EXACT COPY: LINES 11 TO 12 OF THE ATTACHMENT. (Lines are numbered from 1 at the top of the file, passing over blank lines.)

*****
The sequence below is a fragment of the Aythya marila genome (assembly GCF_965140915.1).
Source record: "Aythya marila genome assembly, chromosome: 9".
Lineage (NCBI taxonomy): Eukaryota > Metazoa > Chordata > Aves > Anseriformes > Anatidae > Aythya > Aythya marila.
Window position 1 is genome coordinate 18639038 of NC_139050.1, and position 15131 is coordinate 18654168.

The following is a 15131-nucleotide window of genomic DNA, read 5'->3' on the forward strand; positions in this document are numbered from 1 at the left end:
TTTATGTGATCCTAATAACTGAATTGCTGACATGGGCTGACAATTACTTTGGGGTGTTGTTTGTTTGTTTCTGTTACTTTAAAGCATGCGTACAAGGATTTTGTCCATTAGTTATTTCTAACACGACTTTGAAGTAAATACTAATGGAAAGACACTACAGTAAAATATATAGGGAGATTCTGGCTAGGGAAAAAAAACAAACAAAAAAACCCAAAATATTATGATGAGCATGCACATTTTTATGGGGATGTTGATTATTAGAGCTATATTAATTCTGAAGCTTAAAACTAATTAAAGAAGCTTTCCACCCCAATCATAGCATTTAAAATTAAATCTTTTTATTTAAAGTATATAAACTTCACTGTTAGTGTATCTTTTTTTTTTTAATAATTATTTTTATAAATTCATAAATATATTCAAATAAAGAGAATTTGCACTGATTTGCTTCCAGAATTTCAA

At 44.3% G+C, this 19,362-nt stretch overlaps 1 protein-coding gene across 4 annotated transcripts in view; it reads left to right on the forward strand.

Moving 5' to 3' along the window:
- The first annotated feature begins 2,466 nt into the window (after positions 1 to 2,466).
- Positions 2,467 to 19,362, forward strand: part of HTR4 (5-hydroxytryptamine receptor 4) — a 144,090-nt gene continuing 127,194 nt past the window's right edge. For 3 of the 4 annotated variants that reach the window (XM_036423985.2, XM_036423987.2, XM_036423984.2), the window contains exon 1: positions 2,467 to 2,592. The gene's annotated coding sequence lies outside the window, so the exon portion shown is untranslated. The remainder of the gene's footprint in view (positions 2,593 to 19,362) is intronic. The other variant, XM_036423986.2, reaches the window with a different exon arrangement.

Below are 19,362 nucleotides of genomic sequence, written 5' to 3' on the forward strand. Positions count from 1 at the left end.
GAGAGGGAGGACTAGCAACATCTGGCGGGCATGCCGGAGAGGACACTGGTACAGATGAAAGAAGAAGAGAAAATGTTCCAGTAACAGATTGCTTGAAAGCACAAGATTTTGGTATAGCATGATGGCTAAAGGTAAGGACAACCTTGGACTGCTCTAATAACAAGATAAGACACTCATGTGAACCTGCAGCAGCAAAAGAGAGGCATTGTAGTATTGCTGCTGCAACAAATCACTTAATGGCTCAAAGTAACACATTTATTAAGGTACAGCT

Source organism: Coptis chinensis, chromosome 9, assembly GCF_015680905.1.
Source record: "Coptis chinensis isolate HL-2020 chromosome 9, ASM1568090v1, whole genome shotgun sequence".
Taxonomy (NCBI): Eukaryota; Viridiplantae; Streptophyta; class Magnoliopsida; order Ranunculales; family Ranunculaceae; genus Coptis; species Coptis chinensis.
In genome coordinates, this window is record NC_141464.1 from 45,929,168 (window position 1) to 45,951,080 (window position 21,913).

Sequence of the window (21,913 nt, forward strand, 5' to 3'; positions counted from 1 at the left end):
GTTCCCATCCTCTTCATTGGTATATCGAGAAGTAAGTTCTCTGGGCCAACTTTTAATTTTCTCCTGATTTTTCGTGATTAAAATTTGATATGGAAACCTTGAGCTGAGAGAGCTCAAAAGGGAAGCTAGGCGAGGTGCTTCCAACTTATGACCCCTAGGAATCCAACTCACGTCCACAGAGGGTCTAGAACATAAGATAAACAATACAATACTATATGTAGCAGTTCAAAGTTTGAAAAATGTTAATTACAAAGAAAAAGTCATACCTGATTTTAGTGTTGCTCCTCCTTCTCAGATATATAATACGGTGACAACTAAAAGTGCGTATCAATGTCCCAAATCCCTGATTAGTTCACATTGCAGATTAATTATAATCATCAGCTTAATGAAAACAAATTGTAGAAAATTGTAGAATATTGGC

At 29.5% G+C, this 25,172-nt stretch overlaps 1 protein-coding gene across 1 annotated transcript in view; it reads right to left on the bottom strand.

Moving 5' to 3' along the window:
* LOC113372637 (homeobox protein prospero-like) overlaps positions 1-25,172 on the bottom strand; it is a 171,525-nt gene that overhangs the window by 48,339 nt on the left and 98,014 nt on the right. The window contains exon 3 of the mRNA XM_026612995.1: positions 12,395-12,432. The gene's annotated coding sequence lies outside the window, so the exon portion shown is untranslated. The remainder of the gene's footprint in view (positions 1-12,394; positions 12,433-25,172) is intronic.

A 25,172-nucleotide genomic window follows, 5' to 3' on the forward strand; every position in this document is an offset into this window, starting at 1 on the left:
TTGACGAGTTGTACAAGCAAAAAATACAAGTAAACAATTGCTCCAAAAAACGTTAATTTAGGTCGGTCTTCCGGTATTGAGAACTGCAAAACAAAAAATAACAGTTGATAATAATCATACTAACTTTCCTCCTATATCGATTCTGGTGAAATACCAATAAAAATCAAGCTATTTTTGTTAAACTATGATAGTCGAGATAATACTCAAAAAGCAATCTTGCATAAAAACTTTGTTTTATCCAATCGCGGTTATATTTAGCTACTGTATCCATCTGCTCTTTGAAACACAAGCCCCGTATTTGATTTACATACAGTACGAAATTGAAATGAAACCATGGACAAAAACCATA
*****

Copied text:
Below are 19,362 nucleotides of genomic sequence, written 5' to 3' on the forward strand. Positions count from 1 at the left end.
GAGAGGGAGGACTAGCAACATCTGGCGGGCATGCCGGAGAGGACACTGGTACAGATGAAAGAAGAAGAGAAAATGTTCCAGTAACAGATTGCTTGAAAGCACAAGATTTTGGTATAGCATGATGGCTAAAGGTAAGGACAACCTTGGACTGCTCTAATAACAAGATAAGACACTCATGTGAACCTGCAGCAGCAAAAGAGAGGCATTGTAGTATTGCTGCTGCAACAAATCACTTAATGGCTCAAAGTAACACATTTATTAAGGTACAGCT